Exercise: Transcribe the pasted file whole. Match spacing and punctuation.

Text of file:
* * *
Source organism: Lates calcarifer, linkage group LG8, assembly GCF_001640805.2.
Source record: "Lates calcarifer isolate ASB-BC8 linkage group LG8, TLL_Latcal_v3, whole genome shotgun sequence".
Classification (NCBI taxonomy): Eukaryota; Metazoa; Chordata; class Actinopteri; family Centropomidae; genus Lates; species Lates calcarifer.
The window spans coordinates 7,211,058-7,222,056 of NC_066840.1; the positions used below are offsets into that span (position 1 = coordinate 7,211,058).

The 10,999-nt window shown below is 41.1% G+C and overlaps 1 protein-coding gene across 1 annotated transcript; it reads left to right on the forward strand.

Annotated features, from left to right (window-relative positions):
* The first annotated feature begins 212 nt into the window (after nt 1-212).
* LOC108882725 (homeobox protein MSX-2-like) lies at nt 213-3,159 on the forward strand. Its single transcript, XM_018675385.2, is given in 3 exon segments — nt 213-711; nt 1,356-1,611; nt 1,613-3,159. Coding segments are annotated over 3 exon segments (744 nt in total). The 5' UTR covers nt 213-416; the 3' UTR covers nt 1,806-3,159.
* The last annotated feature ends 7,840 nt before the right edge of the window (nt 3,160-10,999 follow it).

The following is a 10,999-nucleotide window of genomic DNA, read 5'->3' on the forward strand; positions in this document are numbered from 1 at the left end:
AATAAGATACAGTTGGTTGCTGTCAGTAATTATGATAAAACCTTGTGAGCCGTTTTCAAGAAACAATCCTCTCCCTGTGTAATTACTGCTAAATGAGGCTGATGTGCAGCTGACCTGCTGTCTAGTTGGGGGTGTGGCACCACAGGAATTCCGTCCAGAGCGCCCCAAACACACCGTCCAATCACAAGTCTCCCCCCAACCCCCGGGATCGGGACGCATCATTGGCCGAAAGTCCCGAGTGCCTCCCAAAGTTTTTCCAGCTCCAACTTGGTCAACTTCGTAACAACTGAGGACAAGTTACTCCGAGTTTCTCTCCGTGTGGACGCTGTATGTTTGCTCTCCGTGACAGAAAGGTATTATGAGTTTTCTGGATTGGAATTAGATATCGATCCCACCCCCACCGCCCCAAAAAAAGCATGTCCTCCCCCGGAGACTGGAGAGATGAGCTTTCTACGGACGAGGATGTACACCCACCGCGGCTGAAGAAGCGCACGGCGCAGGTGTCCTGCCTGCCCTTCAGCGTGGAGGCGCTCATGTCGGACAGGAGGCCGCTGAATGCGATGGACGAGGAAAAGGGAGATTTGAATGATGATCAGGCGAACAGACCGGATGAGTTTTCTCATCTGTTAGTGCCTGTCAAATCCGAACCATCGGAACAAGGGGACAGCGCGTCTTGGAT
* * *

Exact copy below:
Source organism: Lates calcarifer, linkage group LG8, assembly GCF_001640805.2.
Source record: "Lates calcarifer isolate ASB-BC8 linkage group LG8, TLL_Latcal_v3, whole genome shotgun sequence".
Classification (NCBI taxonomy): Eukaryota; Metazoa; Chordata; class Actinopteri; family Centropomidae; genus Lates; species Lates calcarifer.
The window spans coordinates 7,211,058-7,222,056 of NC_066840.1; the positions used below are offsets into that span (position 1 = coordinate 7,211,058).

The 10,999-nt window shown below is 41.1% G+C and overlaps 1 protein-coding gene across 1 annotated transcript; it reads left to right on the forward strand.

Annotated features, from left to right (window-relative positions):
* The first annotated feature begins 212 nt into the window (after nt 1-212).
* LOC108882725 (homeobox protein MSX-2-like) lies at nt 213-3,159 on the forward strand. Its single transcript, XM_018675385.2, is given in 3 exon segments — nt 213-711; nt 1,356-1,611; nt 1,613-3,159. Coding segments are annotated over 3 exon segments (744 nt in total). The 5' UTR covers nt 213-416; the 3' UTR covers nt 1,806-3,159.
* The last annotated feature ends 7,840 nt before the right edge of the window (nt 3,160-10,999 follow it).

The following is a 10,999-nucleotide window of genomic DNA, read 5'->3' on the forward strand; positions in this document are numbered from 1 at the left end:
AATAAGATACAGTTGGTTGCTGTCAGTAATTATGATAAAACCTTGTGAGCCGTTTTCAAGAAACAATCCTCTCCCTGTGTAATTACTGCTAAATGAGGCTGATGTGCAGCTGACCTGCTGTCTAGTTGGGGGTGTGGCACCACAGGAATTCCGTCCAGAGCGCCCCAAACACACCGTCCAATCACAAGTCTCCCCCCAACCCCCGGGATCGGGACGCATCATTGGCCGAAAGTCCCGAGTGCCTCCCAAAGTTTTTCCAGCTCCAACTTGGTCAACTTCGTAACAACTGAGGACAAGTTACTCCGAGTTTCTCTCCGTGTGGACGCTGTATGTTTGCTCTCCGTGACAGAAAGGTATTATGAGTTTTCTGGATTGGAATTAGATATCGATCCCACCCCCACCGCCCCAAAAAAAGCATGTCCTCCCCCGGAGACTGGAGAGATGAGCTTTCTACGGACGAGGATGTACACCCACCGCGGCTGAAGAAGCGCACGGCGCAGGTGTCCTGCCTGCCCTTCAGCGTGGAGGCGCTCATGTCGGACAGGAGGCCGCTGAATGCGATGGACGAGGAAAAGGGAGATTTGAATGATGATCAGGCGAACAGACCGGATGAGTTTTCTCATCTGTTAGTGCCTGTCAAATCCGAACCATCGGAACAAGGGGACAGCGCGTCTTGGAT